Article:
With the economy bustling and the real estate market moving fast, it can be tempting for first-time buyers to jump into the process and make a rash decision. However, buying a house isn’t something you should do without significant due diligence and planning. Before you even think about putting in an offer on a home, there are some specific things you need to do.
1. Get on a Budget
If you aren’t already, you need to get on a budget. This will help you figure out exactly what your household take-home pay is, as well as your monthly expenses so that you can better manage your finances.
2. Check Your Credit
Your credit score is a critically significant factor in your financial health. Lenders will look at your credit score when deciding how much money to give you (if any at all). Knowing your score prior to the loan approval process will help you set your expectations. For optimal rates, you’ll want a score of 700 or higher.
3. Get Pre-Approved
Once you have your budget under control and you’ve checked your credit score, you can proceed with the pre-approval process. During pre-approval, a lender will preliminarily approve you for a certain dollar amount. This frees you up to begin searching for properties (and makes you seem like a more serious buyer to sellers).
4. Figure Out How Much House You Can Afford
There’s usually a difference between the amount you’re pre-approved for and how much house you can actually afford. Just because you get approved for a $300,000 loan, doesn’t mean you have to take out a mortgage this size. To figure out how much house you can afford, you’ll need to crunch your numbers.
“There are plenty of different rules of thumb for buying a house, but one conservative method says that your monthly mortgage payment (including principal, interest, taxes, and insurance) should be no more than 25 percent of your monthly take-home pay,” Green Residential explains. “In other words, if you bring home $5,000 each month, your house payment should be no more than $1,250. Using that formula, you can come up with how much house you can afford.”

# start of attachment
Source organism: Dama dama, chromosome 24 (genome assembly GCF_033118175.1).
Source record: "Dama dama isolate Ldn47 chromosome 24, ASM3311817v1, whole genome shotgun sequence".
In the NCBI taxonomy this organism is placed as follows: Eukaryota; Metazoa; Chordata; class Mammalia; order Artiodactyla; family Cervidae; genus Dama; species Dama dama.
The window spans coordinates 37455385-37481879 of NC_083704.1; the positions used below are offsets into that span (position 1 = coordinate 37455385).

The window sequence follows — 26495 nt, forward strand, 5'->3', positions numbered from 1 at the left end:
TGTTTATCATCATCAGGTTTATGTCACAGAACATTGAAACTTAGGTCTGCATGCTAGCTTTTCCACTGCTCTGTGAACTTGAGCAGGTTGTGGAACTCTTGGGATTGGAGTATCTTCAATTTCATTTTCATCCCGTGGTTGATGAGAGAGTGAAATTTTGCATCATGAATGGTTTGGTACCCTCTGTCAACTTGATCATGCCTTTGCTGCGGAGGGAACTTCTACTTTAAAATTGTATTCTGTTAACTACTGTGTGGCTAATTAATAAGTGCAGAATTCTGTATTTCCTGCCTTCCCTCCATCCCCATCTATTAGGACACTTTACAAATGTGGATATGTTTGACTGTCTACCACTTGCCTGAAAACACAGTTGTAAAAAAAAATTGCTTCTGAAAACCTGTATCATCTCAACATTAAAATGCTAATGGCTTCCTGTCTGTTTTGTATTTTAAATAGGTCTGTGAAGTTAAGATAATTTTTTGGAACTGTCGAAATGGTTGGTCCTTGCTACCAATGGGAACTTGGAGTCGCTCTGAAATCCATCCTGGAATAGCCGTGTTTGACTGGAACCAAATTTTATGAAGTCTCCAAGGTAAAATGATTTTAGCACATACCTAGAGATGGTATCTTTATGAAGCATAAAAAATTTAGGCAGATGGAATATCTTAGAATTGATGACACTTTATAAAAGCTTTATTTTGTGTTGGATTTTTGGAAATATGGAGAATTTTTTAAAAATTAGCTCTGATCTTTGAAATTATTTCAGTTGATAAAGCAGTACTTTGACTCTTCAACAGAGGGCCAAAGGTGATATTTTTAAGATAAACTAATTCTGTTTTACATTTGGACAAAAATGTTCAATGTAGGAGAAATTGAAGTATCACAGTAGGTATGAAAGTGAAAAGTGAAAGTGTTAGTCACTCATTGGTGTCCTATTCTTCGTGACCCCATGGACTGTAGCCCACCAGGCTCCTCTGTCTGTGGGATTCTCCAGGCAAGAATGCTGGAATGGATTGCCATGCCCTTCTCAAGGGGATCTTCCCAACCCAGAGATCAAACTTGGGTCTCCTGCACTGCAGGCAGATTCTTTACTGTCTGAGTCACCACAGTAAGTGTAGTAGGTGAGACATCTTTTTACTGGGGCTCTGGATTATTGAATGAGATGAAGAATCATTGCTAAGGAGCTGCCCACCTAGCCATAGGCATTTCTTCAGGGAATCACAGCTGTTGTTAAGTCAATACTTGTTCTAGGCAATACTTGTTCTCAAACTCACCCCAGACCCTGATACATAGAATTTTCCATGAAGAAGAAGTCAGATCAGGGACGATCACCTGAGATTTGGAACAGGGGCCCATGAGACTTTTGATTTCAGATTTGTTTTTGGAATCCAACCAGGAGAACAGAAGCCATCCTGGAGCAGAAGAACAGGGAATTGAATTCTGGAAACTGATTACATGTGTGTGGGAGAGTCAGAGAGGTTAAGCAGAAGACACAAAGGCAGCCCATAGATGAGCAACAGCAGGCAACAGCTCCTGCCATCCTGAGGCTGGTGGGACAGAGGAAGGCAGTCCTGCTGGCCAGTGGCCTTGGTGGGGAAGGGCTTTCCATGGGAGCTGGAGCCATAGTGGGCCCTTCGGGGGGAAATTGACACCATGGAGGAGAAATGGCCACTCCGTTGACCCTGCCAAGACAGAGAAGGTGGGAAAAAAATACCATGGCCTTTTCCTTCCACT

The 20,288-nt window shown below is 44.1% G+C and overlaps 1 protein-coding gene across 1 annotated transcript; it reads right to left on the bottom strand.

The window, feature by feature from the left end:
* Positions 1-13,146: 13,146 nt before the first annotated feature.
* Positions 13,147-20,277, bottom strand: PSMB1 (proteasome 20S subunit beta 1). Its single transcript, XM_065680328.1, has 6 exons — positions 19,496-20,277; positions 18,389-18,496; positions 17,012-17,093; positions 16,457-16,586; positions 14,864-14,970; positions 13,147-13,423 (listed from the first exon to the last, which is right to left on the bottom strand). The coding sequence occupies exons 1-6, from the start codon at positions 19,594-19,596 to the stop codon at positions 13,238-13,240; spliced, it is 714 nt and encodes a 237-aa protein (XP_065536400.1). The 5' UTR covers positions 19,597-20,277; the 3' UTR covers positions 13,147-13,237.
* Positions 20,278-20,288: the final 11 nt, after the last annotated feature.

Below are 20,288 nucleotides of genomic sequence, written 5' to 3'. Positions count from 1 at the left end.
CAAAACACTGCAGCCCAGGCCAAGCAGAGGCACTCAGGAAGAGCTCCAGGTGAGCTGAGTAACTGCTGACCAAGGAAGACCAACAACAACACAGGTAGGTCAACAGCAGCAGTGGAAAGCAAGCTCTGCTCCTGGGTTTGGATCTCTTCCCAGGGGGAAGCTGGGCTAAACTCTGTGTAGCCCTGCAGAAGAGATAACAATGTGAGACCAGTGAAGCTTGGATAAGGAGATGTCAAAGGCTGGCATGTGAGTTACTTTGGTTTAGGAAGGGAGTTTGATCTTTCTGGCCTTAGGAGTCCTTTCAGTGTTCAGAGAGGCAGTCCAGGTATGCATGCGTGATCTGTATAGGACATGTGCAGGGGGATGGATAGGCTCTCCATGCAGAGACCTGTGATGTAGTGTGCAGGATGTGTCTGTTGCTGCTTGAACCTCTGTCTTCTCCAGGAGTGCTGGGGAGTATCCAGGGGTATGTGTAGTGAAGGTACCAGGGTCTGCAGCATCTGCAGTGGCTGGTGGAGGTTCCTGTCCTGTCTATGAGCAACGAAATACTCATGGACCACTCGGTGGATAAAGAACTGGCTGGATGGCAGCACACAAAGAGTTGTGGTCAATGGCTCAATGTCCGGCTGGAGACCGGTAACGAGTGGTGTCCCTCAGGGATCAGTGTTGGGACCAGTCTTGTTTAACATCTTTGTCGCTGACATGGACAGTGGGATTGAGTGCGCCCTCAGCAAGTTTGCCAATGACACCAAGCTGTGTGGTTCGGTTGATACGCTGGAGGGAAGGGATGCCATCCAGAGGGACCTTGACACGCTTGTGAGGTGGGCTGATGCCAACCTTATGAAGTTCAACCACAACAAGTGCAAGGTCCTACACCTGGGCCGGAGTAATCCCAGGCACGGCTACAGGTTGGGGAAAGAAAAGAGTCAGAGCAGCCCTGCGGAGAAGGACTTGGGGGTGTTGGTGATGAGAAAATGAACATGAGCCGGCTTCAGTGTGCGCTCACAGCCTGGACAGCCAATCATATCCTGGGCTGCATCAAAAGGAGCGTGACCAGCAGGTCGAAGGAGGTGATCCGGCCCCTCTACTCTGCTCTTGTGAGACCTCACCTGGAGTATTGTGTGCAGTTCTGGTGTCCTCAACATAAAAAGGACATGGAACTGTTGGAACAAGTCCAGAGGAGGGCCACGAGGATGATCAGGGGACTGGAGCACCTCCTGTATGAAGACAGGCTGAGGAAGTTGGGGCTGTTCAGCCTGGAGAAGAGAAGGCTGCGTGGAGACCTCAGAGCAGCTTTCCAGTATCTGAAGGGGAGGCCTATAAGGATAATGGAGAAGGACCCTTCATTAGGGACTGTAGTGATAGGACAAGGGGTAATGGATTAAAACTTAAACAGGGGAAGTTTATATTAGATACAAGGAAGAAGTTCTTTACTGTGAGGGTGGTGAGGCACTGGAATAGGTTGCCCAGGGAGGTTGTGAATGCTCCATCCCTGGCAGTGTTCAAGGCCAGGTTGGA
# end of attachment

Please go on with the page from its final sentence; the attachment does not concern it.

The 25 percent post-tax rule is very conservative. Others financial experts say it’s okay to go up to 35 percent of pre-tax income. Ultimately, you have to be the one to decide what’s right for your budget.
5. Save Up at Least 20 Percent
While your lender may not require you to put down any more than three to five percent, it’s recommended that you save up enough cash to cover a 20 percent down payment. In doing so, you’ll lower your monthly mortgage cost and avoid the need for private mortgage insurance (PMI) – which can cost you thousands of dollars per year.
6. Know the Difference Between Need and Want
As you search for homes that fit your budget, you’ll be forced to make some sacrifices. In order to make a smart home purchase, learn to differentiate between needs and wants.
7. Hire an Experienced Agent
Once you’ve checked off all of your boxes and are ready to get serious about the home search, you’ll want to go ahead and hire a real estate agent. With many different agents to choose from, you should look for someone who is experienced and well-respected in the community.
“Not all realtors do the same great job. So if you’re on the hunt for a great one, do your research,” Dori Zinn writes for Bankrate. “Look for one with top-notch credentials that has a proven track record. It’s similar to interviewing someone for a job, so talking to a potential agent’s former clients may help you determine if they’re the right fit for you.”
Be a Smart Homebuyer
It’s important to always keep things in perspective. The first home you buy will almost certainly not be the last home you purchase. People tend to stick with their first home for three to five years before moving on to something else. Keep this in mind and make sure you’re buying a home that will hold its value and provide a good return on investment in the future. It’s always good to like the house you buy, but you don’t have to fall in love. At this stage of your life, the numbers are more important.